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Inside Washington (11/26/2012)
  • WASHINGTON (11/27/12)--U.S. Securities and Exchange Commission (SEC) Chairman Mary Schapiro will end her nearly four-year tenure at the top of the commission on Dec. 14, the agency said on Monday. SEC Commissioner Elisse Walter will take Shapiro's place, the White House announced. The New York Times reported that Walter may not serve her full term, adding that U.S. Treasury official Mary Miller and former Citigroup and Bank of America executive Sallie Krawcheck may be considered for the top SEC post …
  • WASHINGTON (11/27/12)--The Department of Justice (DOJ) last week claimed Texas' $285 million-asset State National Bank of Big Spring and assorted allies lacked the standing needed to challenge the legality of the Consumer Financial Protection Bureau (CFPB). (American Banker Nov. 21) Oklahoma, South Carolina and Michigan state attorneys general in September joined the bank's lawsuit, which claims that CFPB Director Richard Cordray was illegally appointed to lead that agency, and states that the CFPB itself is unconstitutional. The lawsuit also named the U.S. Treasury and other agencies and directors as defendants, arguing that elements of Dodd-Frank that give federal authorities the ability to seize and wind-down financial institutions are unconstitutional. The DOJ has noted that the bank must establish that it has been harmed for its legal challenge to have standing. While the bank has said pending regulations would harm its business prospects, the DOJ noted that none of these regulatory actions have actually occurred, and the bank's fear of future actions is not enough to support a court case …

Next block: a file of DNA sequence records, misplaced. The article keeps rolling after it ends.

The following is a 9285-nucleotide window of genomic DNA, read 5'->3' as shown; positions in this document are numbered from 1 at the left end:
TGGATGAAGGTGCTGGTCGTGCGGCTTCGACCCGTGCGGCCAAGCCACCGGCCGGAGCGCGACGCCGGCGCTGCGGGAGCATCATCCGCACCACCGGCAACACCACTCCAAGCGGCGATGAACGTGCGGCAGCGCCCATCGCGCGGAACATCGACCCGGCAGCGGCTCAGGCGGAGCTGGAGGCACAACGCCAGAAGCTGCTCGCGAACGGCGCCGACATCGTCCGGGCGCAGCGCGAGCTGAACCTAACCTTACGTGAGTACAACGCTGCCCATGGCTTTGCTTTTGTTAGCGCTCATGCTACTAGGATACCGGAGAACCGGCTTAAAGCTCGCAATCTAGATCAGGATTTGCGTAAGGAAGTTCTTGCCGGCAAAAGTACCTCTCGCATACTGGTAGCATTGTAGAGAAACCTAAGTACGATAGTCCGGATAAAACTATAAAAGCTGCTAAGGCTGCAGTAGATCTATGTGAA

• WASHINGTON (11/27/12)--While the Senate Banking Committee has not released a formal agenda for next year's session of the U.S. Congress, committee spokesman Sean Oblack said Dodd-Frank oversight, mortgage finance reform, expiring authorizations and consideration of key Presidential nominees will likely be on the docket. (American Banker Nov. 25) However, Oblack noted, an official agenda will have to wait until committee Chairman Tim Johnson (D-S.D.) has had time to consult with new committee members and the committee's new ranking member. Congressional observers said legislators may feel more able to address issues within Dodd-Frank following the election. Republicans may also be more apt to focus on how the Dodd-Frank can be fixed, rather than aiming for a full repeal of the bill …
  • WASHINGTON (11/27/12)--The Mortgage Forgiveness Debt Relief Act, which exempts borrowers from paying taxes on short sales, principal reductions and other forms of debt forgiveness, will expire at the end of 2012 if the U.S. Congress does not act soon. (American Banker Nov. 21) Housing advocates have warned that the Act is a crucial part of housing market recovery efforts. Several bills that would extend the tax provisions have been introduced, but none have been passed. However, legislation that would extend the Act could be added to provisions meant to address the looming fiscal cliff. If the Act wins short-term extension, observers said it may not last much longer than that. They noted that improving housing markets, and increasing distance from the recent economic crisis, would make the tools offered by the Act harder to support in the long-term …


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